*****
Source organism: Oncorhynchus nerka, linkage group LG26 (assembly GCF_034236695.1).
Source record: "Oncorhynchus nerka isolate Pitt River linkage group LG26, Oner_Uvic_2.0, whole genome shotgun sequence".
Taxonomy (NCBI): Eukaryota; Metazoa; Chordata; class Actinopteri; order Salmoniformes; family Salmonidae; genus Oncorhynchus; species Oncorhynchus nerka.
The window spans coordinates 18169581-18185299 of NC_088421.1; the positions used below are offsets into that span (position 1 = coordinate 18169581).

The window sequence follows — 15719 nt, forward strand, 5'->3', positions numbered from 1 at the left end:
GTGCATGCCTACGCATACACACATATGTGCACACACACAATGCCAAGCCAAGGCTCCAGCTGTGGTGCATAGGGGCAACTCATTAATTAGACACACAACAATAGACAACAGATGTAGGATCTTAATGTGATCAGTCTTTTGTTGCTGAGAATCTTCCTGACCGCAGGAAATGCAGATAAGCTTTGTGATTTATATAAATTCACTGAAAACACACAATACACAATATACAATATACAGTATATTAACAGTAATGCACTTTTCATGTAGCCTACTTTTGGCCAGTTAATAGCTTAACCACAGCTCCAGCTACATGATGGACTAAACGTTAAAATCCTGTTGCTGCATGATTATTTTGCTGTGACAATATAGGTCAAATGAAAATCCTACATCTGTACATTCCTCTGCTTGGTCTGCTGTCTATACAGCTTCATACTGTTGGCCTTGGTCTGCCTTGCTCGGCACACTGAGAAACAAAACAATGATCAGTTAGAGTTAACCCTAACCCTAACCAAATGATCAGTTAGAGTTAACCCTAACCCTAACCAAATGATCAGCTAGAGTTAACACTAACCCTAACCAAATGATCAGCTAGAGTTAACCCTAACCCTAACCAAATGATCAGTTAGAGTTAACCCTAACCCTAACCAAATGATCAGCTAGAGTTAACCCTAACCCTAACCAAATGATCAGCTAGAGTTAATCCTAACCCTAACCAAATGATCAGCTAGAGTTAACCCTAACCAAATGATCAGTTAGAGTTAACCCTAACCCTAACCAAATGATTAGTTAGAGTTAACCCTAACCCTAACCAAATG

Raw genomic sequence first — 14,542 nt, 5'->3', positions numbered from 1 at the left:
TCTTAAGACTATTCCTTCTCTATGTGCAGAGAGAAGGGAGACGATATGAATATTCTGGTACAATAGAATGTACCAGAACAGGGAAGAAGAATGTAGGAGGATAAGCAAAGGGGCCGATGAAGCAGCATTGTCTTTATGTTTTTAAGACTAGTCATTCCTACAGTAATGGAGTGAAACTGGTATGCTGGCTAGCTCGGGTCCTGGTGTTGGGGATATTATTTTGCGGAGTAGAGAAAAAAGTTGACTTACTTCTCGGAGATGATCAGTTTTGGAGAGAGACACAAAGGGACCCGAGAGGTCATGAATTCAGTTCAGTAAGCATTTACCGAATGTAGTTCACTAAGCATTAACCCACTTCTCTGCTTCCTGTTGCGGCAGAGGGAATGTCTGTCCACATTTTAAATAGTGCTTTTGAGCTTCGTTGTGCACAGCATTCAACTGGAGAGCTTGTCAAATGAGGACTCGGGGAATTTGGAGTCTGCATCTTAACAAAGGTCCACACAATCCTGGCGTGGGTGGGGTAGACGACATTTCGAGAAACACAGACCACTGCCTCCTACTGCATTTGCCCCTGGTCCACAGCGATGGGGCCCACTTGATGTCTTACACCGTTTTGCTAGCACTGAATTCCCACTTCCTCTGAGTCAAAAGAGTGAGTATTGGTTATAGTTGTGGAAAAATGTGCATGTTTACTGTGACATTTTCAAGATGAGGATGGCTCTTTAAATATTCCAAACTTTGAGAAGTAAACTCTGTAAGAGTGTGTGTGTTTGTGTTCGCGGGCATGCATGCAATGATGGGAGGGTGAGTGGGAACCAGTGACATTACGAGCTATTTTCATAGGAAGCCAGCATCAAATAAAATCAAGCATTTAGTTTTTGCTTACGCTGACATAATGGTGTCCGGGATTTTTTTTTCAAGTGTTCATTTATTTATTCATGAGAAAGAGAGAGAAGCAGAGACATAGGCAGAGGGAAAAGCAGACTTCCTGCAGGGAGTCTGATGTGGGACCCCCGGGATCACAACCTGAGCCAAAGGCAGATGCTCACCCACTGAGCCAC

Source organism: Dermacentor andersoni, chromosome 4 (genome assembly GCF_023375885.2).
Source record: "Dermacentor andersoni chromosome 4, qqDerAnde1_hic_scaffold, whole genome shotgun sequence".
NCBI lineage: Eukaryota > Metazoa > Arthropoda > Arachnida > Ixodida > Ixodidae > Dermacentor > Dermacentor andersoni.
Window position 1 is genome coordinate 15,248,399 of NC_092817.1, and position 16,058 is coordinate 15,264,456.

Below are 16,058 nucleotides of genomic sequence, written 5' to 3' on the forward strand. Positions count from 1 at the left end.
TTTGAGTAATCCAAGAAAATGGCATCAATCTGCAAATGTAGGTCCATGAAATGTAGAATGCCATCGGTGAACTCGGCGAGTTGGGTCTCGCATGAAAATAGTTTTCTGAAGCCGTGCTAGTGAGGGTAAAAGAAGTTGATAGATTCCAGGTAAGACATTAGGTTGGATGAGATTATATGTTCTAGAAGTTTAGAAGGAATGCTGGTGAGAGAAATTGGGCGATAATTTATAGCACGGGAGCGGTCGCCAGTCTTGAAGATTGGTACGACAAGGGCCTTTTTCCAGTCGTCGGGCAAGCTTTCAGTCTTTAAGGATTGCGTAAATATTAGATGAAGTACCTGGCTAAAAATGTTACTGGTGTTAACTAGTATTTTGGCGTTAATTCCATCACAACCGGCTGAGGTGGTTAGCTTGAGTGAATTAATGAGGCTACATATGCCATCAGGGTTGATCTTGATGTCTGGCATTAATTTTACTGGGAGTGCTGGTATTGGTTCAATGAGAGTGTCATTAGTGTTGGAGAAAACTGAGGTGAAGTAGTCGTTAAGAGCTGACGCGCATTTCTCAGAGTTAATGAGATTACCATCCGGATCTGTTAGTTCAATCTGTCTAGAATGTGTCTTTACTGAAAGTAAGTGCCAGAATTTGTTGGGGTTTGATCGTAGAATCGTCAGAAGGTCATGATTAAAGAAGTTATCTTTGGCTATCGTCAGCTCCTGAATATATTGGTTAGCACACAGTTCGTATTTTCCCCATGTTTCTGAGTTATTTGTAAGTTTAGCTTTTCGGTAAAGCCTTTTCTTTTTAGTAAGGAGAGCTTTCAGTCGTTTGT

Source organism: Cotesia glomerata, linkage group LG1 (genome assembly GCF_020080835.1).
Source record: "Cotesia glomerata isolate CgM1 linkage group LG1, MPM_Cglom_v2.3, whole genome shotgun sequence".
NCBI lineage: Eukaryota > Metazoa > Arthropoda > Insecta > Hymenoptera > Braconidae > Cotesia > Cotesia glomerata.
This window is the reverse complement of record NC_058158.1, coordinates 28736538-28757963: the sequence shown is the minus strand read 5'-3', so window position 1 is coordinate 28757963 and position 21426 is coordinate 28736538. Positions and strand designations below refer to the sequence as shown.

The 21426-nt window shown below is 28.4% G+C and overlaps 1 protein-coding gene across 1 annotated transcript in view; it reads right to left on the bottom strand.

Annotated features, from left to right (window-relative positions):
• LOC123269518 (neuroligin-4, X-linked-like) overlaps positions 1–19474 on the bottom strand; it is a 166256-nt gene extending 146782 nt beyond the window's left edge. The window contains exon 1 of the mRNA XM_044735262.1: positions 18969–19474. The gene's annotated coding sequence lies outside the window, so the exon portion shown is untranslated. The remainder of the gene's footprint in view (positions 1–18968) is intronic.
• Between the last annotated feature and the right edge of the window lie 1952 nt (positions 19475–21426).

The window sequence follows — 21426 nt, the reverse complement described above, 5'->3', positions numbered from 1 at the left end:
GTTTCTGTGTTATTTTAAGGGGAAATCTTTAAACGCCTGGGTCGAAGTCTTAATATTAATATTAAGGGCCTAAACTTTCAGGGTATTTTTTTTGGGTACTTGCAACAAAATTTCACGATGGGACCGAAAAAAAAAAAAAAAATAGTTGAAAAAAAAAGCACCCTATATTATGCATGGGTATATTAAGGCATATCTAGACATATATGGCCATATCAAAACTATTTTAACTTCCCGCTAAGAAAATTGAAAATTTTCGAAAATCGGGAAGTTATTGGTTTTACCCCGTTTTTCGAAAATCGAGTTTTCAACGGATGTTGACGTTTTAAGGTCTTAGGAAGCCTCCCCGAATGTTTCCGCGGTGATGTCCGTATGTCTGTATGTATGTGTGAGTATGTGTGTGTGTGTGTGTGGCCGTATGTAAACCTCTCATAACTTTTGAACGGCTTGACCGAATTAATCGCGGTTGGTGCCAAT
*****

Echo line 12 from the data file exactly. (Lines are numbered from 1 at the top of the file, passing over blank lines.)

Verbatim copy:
Window position 1 is genome coordinate 15,248,399 of NC_092817.1, and position 16,058 is coordinate 15,264,456.